BGC Financial analyst Colin Gillis said it's a positive development that RIM is going to focus on its corporate clients and lower-end consumers.

"They are conceding the high-end consumer market with all these services that are wrapped around the platform," Gillis said. "At least there's some reality here. Are they going to compete against iTunes? No way."

Peter Misek, an analyst at Jefferies & Co. in New York, said RIM should have recognized that it is niche player and lost the battle with Apple three years ago. Misek said the company should have looked at partnering with other companies last year rather than now.

When he took the CEO job in January, Heins said a drastic change in strategy was not needed. He said Thursday that he changed his mind after conducting his "own reality check on where the entire company really is."

Posted via email from Tony Burkhart

Zanesville Ohio alpaca farm launching first tour season via

This sounds like an awesome, family friendly trip for anybody in the Central Ohio Area. Check it out!

Zanesville alpaca farm launching first tour season | Zanesville Times Recorder |

ZANESVILLE -- Becky Camma never imagined her "retirement" would consist of 38 Suri alpacas and four llamas.

But that's just what she got.

Camma and her husband, Albert, own The Alpacas of Spring Acres, a 180-acre alpaca farm on Big-B Road in Zanesville. The Cammas started the farm in 2007 when they bought seven alpacas -- "the original seven," they call them -- at an auction.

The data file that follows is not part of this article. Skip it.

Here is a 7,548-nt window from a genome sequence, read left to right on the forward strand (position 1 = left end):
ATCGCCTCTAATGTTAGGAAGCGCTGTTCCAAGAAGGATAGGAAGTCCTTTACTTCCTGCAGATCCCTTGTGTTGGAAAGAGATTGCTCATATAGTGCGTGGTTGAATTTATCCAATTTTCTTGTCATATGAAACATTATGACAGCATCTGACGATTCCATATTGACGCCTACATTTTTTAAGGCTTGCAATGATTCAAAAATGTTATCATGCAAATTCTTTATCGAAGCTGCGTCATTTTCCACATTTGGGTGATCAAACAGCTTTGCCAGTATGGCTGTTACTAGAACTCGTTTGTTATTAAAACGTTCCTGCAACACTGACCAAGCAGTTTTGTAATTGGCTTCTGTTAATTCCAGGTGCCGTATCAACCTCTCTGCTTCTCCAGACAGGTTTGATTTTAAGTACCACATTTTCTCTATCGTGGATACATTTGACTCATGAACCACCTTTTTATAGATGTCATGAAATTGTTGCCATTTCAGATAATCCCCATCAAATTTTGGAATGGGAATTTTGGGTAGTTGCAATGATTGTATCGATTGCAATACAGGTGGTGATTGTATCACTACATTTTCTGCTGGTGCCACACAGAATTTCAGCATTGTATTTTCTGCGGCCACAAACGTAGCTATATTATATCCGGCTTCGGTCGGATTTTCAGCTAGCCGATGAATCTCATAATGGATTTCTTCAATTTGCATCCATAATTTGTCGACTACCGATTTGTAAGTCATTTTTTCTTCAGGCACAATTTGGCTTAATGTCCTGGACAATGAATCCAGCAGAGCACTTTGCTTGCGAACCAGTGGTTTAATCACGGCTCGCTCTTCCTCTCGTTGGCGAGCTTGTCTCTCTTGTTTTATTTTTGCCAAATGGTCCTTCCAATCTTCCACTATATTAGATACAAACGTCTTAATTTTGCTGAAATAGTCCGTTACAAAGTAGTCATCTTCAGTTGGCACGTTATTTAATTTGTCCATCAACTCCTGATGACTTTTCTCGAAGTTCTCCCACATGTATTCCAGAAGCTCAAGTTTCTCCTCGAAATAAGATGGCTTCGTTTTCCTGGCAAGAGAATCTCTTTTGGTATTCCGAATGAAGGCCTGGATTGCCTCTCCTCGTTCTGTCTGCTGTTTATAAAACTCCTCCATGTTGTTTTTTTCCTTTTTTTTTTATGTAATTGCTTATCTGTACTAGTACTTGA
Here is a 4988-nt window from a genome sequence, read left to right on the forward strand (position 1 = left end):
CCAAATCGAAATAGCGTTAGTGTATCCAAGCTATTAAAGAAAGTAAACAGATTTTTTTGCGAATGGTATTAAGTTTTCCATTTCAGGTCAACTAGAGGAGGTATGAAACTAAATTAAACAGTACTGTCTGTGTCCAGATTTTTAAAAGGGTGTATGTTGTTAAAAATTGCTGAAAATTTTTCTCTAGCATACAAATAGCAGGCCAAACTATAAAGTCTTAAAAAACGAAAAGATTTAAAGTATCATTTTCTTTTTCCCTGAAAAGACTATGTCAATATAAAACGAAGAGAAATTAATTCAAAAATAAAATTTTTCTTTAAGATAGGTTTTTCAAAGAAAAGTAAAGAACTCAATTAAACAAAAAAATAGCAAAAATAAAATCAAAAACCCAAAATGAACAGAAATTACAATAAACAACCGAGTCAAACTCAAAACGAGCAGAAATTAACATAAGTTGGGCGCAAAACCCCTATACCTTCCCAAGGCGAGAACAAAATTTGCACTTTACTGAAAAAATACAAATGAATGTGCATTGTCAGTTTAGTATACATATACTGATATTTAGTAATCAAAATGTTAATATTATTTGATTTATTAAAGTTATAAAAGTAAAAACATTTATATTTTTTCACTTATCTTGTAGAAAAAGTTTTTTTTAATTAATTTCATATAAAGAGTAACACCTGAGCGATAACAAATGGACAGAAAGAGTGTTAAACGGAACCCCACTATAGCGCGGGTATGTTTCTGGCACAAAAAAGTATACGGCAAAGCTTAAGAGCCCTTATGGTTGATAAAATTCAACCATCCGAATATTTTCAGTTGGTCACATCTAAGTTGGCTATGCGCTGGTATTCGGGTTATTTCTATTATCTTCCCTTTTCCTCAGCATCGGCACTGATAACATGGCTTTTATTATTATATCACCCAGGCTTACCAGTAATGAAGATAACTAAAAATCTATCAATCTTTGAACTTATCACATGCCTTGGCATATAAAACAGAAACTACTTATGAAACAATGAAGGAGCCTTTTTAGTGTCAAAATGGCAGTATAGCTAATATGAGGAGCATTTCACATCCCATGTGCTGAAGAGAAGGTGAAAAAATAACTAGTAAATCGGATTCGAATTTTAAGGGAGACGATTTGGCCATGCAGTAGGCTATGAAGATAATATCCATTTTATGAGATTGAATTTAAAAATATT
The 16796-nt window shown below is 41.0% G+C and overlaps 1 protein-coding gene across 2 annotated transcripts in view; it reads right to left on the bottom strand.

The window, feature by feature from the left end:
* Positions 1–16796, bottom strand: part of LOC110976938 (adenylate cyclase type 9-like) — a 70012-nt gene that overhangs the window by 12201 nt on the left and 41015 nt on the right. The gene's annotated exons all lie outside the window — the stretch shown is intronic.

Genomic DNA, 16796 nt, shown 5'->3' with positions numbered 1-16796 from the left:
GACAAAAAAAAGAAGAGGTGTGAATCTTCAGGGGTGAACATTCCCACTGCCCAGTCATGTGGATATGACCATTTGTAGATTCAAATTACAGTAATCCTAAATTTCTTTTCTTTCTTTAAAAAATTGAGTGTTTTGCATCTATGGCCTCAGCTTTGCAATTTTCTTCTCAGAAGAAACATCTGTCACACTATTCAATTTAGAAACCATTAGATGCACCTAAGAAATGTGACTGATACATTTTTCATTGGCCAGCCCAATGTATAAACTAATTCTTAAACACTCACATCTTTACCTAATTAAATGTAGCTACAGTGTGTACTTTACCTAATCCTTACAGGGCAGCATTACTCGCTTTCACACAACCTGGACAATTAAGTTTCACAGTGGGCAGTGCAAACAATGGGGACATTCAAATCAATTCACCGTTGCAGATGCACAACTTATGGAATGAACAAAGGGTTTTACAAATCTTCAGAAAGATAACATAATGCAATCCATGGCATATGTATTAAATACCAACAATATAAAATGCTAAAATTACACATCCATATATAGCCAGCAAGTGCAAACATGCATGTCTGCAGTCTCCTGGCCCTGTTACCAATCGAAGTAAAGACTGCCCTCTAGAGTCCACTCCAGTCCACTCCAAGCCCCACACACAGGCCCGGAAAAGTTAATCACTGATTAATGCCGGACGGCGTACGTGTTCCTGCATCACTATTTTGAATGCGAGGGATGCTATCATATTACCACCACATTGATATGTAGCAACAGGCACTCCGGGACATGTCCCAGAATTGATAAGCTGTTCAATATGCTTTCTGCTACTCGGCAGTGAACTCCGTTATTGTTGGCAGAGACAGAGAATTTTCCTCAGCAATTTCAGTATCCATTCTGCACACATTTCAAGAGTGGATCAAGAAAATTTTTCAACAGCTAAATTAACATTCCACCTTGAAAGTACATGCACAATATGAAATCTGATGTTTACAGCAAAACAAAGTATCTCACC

In April, the farm will open up to tours for the first time. The details aren't quite worked out, but the plan is to host tours from 9 a.m. to 5 p.m. every Friday, Saturday and Sunday, said Jamie Morgan, Camma's daughter, who helps run the farm with her husband, Shane.

The tours will include a short educational talk about alpaca care and life on the farm. Guests also can visit with the animals and check out the gift shop, which features rugs, sweaters and scarves made of alpaca fleece.

The family is trying out the tours at least for one season, just to see how it goes, Morgan said.

"We're basically just saying, 'Hi, we're here; we're ready now,'" she said. "It's an educational process. That's all we're out here for."

Originally from Newark, Camma's retirement didn't start with alpacas. Five years ago, when she was 48, she and Albert bought a retirement house in Hilton Head, S.C.

But Albert, a neurosurgeon, was spending a lot of time traveling back to Zanesville to help at the hospital, Camma said, and she wanted to start a farm to give her grown children the chance for a different lifestyle "than nine to five, punching the clock."